Authors: Zifeng Wang*, University of Hong Kong, Haohan Chen, New York Uuniversity, Enze Han, University of Hong Kong
Topics: Medical and Health Geography, Political Geography, Remote Sensing
Keywords: malaria, conflict, Africa, remote sensing
Session Type: Virtual Lightning Paper
Start / End Time: 1:30 PM / 2:45 PM
Room: Virtual 24
Presentation File: No File Uploaded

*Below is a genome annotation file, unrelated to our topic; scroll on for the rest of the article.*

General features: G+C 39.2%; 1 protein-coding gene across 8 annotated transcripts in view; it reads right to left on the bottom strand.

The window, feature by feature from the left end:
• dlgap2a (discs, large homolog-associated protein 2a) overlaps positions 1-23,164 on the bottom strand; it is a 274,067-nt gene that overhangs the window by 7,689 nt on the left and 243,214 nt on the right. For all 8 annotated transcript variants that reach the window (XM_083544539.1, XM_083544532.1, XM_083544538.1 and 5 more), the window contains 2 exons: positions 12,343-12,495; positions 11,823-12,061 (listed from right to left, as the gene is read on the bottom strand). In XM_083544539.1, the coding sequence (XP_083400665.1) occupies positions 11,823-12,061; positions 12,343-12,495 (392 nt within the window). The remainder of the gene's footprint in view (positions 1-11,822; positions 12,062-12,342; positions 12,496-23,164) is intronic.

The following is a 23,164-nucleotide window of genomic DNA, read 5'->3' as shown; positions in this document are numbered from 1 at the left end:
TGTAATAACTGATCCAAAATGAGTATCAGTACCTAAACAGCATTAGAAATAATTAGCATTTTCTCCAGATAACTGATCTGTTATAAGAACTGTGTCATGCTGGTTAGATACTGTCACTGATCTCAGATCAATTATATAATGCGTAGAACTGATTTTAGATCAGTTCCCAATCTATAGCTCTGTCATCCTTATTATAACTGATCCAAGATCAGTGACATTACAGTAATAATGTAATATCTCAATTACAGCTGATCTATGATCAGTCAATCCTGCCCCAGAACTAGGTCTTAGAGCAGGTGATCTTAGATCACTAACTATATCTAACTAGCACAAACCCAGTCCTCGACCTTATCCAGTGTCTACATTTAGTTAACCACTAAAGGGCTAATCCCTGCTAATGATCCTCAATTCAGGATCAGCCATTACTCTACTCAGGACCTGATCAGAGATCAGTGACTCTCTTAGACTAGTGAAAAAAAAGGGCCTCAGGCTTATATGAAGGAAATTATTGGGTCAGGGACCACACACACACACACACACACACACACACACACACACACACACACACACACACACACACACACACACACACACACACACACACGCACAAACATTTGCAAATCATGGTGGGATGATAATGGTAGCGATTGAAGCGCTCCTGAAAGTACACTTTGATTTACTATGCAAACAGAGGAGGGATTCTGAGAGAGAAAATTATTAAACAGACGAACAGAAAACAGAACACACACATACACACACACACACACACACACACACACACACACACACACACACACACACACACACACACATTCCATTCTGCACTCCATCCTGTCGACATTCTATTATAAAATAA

Diseases have a profound impact on conflicts, moderated by environment and socio-economic factors. As one of the most widespread and deadly tropical diseases, malaria has been considered a crucial factor that prolongs human and economic development in developing countries, many of which are located in the tropical and subtropical areas. Previous studies argue that malaria can affect the duration of civil conflicts as a rough terrain factor that prevents effective counterinsurgency effort. We theorize a non-linear relationship between civil conflict location and malaria, moderated by environmental and socio-economic factors. To test the theory, we use GIS data to examine sub-national variations, going beyond existing empirical evidence based on country-level data. Specifically, we combine spatial-temporal data of conflict events, malaria distribution, and climate and land cover data in Sub-Saharan Africa, including: spatial-temporal data of conflict events from the Armed Conflict Location & Event Data Project (ACLED), maps of malaria infection and mortality from the Malaria Atlas Project, and data of climate and land cover from the Tropical Rainfall Measuring Mission (TRMM) and Global Food Security-Support Analysis Data (GFSAD). This paper thus makes a novel theoretical contribution on the relationship between tropical diseases and civil conflict processes.